Bedroom Farce, Aldwych Theatre, London

Limp sex comedy at least helps its audience get a good night's sleep

Rhoda Koenig
Monday 14 April 2014 05:51

We may call the French a funny (peculiar) race, but, to my knowledge they have never perpetrated anything like Bedroom Farce.

The implicit joke of this comedy from 1975 is that what everyone is desperate to do in the bedroom is get a good... night's sleep. But there are plenty of explicit jokes as well. A man who has hurt his spine slides out of bed but can't get back in. An elderly couple decide to eat pilchards in bed, and soon the room stinks of fish. Even better, a married woman's male friend unexpectedly arrives when she is in the bedroom, undressed; too panic-stricken to tell him not to come in, she dives under the duvet.

People who think humour has gone downhill since women stopped putting their hands on their hips, who admire the femininity of girls who squeak and go to pieces – these are the ideal audience for Alan Ayckbourn's play, a veritable graveyard of comedy.

One of the four harried husbands stays up all night assembling a piece of flat-pack furniture that turns out crooked and soon collapses. As if that was not hilarious enough, he is rattled by his wife's attempts, at the same time, to have a serious conversation about their sex life in which she guilelessly reveals that she is sometimes bored by his efforts and starts thinking about whether to carpet the hall.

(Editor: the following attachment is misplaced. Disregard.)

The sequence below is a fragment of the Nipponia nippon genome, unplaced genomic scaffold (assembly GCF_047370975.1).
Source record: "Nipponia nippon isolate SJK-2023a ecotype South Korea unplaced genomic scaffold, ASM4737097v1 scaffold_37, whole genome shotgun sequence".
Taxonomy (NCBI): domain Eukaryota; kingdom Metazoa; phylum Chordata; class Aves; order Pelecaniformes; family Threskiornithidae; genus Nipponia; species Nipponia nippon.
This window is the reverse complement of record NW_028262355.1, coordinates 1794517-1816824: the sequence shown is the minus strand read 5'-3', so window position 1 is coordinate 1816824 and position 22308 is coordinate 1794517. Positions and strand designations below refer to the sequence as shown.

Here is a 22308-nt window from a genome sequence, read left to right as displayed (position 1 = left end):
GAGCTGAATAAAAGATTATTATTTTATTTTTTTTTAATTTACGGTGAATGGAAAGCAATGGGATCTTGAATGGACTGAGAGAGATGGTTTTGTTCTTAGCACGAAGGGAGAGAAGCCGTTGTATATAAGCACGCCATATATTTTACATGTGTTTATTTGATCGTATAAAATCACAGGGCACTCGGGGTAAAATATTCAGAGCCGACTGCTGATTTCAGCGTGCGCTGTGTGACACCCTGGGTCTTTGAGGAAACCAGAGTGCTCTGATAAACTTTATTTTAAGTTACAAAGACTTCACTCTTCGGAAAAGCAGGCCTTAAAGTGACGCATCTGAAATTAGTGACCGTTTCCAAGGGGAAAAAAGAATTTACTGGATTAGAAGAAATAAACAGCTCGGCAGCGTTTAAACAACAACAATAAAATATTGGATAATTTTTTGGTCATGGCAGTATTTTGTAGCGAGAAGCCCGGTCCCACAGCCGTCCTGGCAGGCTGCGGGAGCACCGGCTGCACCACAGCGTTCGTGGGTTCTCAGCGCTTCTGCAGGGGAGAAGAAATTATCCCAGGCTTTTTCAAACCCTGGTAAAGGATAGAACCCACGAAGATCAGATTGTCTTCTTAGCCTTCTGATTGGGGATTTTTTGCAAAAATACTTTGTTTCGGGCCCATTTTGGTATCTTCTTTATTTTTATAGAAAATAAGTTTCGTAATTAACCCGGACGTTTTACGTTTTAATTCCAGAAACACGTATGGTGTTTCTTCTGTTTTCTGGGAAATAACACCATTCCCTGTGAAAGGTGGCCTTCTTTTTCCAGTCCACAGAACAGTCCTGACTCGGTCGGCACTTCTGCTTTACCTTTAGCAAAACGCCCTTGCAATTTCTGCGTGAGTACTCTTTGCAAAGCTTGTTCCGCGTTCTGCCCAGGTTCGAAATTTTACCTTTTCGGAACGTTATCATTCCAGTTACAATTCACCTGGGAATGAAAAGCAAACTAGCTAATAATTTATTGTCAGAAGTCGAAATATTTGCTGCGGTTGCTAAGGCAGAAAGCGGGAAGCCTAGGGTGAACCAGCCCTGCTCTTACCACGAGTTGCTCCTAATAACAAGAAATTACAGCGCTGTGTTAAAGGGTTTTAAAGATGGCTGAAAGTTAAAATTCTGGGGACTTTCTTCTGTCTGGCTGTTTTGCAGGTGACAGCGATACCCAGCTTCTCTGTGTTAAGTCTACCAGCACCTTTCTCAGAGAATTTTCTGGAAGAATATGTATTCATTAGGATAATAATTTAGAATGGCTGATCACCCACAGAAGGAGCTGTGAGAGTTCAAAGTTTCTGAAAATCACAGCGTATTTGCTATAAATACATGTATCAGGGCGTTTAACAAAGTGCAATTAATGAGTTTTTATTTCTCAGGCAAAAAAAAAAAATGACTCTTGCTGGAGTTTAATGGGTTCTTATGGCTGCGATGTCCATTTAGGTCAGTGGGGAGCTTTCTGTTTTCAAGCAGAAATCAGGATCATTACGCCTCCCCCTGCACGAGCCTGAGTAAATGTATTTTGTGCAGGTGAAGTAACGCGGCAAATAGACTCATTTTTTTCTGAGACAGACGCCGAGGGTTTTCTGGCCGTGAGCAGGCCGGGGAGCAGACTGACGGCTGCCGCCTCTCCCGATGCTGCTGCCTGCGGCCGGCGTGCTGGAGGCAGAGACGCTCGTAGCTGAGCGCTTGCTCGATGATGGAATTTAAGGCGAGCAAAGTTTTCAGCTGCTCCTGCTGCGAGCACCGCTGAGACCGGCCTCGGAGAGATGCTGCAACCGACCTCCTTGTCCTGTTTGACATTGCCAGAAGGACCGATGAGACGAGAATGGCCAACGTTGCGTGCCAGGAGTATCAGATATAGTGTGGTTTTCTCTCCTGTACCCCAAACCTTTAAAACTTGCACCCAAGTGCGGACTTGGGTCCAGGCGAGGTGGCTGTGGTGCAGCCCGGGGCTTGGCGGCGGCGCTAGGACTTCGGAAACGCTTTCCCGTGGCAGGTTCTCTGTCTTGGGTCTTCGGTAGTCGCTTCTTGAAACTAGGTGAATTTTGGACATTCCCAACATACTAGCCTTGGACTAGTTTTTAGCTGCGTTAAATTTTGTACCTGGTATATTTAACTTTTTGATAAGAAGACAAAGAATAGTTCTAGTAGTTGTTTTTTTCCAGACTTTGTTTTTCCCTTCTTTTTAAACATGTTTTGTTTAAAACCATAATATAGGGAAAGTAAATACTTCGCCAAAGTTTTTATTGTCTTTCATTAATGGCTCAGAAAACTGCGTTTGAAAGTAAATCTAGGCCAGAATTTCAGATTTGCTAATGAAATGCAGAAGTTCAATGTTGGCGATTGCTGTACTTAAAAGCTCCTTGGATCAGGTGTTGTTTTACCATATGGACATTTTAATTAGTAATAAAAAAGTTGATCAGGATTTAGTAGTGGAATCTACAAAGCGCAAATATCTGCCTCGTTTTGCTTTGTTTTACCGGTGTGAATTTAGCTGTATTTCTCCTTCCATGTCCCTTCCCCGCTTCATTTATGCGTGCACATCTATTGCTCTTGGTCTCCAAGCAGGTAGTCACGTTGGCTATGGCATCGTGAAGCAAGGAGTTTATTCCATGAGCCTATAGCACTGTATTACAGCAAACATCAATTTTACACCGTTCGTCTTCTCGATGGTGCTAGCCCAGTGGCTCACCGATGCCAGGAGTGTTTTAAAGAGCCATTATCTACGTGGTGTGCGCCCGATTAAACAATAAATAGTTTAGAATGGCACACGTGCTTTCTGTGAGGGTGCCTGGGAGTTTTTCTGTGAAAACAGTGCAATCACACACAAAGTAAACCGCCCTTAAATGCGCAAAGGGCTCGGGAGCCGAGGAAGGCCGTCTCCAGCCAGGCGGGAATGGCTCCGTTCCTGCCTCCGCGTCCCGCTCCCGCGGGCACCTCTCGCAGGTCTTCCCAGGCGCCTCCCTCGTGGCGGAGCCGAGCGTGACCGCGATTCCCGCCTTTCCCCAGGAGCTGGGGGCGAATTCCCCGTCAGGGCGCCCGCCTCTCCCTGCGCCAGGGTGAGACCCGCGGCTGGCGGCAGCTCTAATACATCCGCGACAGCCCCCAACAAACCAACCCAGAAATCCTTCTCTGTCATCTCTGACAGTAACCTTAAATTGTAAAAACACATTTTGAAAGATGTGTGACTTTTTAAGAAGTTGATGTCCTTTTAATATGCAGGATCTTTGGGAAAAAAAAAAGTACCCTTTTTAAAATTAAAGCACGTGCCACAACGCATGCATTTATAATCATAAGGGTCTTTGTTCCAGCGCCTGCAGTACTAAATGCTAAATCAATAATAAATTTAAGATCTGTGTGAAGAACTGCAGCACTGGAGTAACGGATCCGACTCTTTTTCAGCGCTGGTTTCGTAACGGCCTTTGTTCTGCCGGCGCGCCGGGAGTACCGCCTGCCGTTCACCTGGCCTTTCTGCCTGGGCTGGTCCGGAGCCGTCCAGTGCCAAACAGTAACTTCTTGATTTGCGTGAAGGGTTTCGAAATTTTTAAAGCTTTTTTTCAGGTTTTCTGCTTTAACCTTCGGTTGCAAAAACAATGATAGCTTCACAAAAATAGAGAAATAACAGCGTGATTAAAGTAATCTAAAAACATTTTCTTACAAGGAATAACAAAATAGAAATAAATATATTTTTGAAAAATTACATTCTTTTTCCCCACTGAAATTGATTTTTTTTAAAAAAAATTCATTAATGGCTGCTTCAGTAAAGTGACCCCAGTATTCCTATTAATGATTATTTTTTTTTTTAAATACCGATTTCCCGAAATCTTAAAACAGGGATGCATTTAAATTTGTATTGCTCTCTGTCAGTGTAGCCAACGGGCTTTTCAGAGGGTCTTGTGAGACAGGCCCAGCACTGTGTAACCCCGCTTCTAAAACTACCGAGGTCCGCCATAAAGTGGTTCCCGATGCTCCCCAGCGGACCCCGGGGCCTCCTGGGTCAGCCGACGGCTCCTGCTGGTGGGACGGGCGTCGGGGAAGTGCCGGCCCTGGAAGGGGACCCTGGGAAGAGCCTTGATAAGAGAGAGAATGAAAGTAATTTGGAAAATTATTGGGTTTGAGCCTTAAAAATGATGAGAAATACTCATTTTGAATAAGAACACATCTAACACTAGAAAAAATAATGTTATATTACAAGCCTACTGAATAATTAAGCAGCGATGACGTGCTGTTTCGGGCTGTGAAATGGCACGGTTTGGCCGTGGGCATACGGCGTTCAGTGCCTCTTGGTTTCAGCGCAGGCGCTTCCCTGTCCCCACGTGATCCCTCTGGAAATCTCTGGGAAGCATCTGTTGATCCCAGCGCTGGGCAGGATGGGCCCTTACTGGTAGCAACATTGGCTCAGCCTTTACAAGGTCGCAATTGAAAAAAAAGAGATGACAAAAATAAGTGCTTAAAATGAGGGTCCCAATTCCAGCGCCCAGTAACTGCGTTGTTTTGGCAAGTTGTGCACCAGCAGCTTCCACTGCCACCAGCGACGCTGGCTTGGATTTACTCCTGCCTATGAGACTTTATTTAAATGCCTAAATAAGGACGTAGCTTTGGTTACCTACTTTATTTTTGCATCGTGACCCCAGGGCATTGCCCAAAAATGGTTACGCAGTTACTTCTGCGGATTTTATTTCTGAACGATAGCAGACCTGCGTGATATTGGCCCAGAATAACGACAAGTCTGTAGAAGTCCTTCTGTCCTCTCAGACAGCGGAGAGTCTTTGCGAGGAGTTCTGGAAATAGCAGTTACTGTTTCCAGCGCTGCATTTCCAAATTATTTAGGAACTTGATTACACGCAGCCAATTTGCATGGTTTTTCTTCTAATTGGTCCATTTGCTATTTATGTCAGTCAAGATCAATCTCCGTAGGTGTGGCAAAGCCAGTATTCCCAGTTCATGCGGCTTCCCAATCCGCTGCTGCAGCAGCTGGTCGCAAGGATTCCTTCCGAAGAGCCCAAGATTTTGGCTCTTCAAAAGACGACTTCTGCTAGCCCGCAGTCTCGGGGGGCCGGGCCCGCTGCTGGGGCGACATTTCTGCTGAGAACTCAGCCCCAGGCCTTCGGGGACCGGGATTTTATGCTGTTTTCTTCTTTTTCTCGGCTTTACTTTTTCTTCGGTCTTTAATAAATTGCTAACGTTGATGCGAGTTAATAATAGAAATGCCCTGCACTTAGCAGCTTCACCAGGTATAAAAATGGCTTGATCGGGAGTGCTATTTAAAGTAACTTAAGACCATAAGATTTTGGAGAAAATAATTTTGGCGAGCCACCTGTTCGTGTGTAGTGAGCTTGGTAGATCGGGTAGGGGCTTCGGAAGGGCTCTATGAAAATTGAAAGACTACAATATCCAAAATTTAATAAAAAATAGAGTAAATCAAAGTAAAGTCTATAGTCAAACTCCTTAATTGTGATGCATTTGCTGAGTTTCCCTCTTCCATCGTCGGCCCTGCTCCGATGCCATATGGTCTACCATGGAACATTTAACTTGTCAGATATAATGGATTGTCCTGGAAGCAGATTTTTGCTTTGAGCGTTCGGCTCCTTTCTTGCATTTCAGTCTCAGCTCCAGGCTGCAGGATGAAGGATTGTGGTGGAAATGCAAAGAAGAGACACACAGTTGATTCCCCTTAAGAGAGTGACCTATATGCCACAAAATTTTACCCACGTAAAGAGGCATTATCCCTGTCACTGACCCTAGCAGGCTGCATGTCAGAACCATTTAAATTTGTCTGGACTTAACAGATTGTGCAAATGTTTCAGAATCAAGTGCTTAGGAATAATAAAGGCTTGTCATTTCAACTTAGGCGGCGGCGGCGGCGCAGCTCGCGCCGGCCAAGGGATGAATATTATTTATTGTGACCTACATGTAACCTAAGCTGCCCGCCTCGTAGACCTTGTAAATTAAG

One might feel more indulgent toward Bedroom Farce if its director or young actors showed any flair for the genre. But Loveday Ingram's production, played on a set that is vulgar without being funny, is flaccid and slovenly.

The young actors time their jokes too slowly or too fast, and clearly anticipate the terrible things that are going to happen to them. Doors slam, characters wave their arms and screech, all in the futile aid of trying to convince us to care about the clearly temporary separation of a childless, cretinous pair.

The actor in the role of Trevor, the male cretin, is handicapped by lacking the quality that would explain Trevor's impenetrable egotism and his success with every woman he meets – devastating good looks.

I began the evening irritated at the cute, old-codger routine that Richard Briers has been practising for 30 years but soon became grateful for his and June Whitfield's confident underplaying. The set shows their bedroom on a level above those of the other couples – artistically, they're several levels higher than the rest.

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